I also applaud the Desert Diamond Casino in Arizona for closing down as of midnight tonight. As a sovereign nation they are not bound by federal actions or regulations. Their voluntary closure to protect all state residents is recognized and appreciated.

So far, Governor Ducey has not shown the same kind of leadership or fortitude despite the fact that the number of cases is increasing by the hour within the State of Arizona.  Just within the last few hours two cases have been confirmed positive for CoVid 19 at Luke Air Force Base.

Many major stakeholders are asking all Valley councilmembers to reach out to Ducey’s office to ask him to do the same and exhibit some leadership. I, as a Glendale Councilmember, publicly call upon Governor Ducey to lead the people of Arizona by mandating social distancing strategies in an effort to minimize the medical strain soon to be experienced by all medical facilities and providers in the State of Arizona. Here are some examples:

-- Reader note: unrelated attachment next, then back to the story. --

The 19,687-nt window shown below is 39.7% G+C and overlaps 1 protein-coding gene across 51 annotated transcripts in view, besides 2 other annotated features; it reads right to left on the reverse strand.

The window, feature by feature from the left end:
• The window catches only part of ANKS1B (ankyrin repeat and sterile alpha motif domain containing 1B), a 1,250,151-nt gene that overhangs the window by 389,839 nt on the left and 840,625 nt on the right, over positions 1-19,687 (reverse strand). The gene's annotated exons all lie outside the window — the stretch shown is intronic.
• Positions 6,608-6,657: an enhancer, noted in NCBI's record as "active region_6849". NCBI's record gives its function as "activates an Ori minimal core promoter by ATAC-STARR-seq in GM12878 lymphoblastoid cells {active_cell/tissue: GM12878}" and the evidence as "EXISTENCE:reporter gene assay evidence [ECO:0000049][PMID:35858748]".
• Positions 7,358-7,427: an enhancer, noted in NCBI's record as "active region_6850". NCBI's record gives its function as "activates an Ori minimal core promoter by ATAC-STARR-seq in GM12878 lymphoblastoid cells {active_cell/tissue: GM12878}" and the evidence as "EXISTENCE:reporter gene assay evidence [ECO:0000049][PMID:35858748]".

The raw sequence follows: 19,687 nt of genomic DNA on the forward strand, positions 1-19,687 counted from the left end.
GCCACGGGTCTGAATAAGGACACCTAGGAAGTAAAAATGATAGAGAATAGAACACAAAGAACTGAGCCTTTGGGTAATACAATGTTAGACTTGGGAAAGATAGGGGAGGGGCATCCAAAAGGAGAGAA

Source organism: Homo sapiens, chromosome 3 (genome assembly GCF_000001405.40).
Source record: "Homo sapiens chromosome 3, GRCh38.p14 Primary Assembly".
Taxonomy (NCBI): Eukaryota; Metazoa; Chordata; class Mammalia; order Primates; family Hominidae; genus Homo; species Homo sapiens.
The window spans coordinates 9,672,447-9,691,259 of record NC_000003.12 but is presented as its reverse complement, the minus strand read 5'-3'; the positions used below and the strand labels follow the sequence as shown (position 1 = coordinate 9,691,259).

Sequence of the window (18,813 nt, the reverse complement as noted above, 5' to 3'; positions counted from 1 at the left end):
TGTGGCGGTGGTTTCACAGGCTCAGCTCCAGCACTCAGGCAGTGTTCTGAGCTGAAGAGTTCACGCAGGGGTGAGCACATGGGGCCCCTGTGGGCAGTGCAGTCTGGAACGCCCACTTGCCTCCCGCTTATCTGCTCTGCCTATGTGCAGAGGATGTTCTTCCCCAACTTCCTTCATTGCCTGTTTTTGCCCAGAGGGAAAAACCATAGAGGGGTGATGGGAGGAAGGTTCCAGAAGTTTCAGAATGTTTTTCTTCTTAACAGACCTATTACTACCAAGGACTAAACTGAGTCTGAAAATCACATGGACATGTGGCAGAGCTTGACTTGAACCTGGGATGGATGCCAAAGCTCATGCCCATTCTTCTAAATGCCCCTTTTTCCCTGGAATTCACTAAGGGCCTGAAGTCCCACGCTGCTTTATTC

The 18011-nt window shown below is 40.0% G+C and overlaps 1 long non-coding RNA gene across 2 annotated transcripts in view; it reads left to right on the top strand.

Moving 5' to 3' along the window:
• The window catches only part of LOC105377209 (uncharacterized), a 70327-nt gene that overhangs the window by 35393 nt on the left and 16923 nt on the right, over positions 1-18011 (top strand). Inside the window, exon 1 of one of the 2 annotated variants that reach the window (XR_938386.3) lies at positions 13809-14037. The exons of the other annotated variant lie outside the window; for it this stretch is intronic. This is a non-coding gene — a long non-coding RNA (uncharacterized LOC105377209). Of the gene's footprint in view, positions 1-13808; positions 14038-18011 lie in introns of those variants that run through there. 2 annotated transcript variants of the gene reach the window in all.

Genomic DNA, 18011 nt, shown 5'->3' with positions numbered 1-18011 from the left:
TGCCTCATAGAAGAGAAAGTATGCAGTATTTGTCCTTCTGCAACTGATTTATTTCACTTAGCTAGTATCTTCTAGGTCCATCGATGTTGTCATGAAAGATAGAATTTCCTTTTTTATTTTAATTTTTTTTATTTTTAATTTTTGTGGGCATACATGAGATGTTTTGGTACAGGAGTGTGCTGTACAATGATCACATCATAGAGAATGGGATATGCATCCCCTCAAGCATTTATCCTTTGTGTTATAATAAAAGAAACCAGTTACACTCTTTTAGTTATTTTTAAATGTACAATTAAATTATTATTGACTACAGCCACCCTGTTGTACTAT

© Joyce Clark, 2020         

FAIR USE NOTICE

This site contains copyrighted material the use of which is in accordance with Title 17 U.S. C., Section 107. The ‘fair use’ of any such copyrighted material as provided for in Section 107 of the US Copyright Law and who have expressed a prior interest in receiving the included information for research and educational purposes. For more information material on this site is distributed without profit to those who have not always been specifically authorized by the copyright owner. We are making such material available in our efforts to advance understanding of environmental, political, human rights, economic, democratic, scientific and social justice issues, etc. We believe this constitutes a ‘fair use’ of any such material. For more information go to http://www.law.cornell.edu/uscode/17/107.shtml. If you wish to use copyrighted material from this site for purposes of your own that go beyond ‘fair use,’ you must obtain permission from the copyright owner.

Disclaimer: The comments in this blog are my personal opinion and may or may not reflect an adopted position of the city of Glendale and its city council.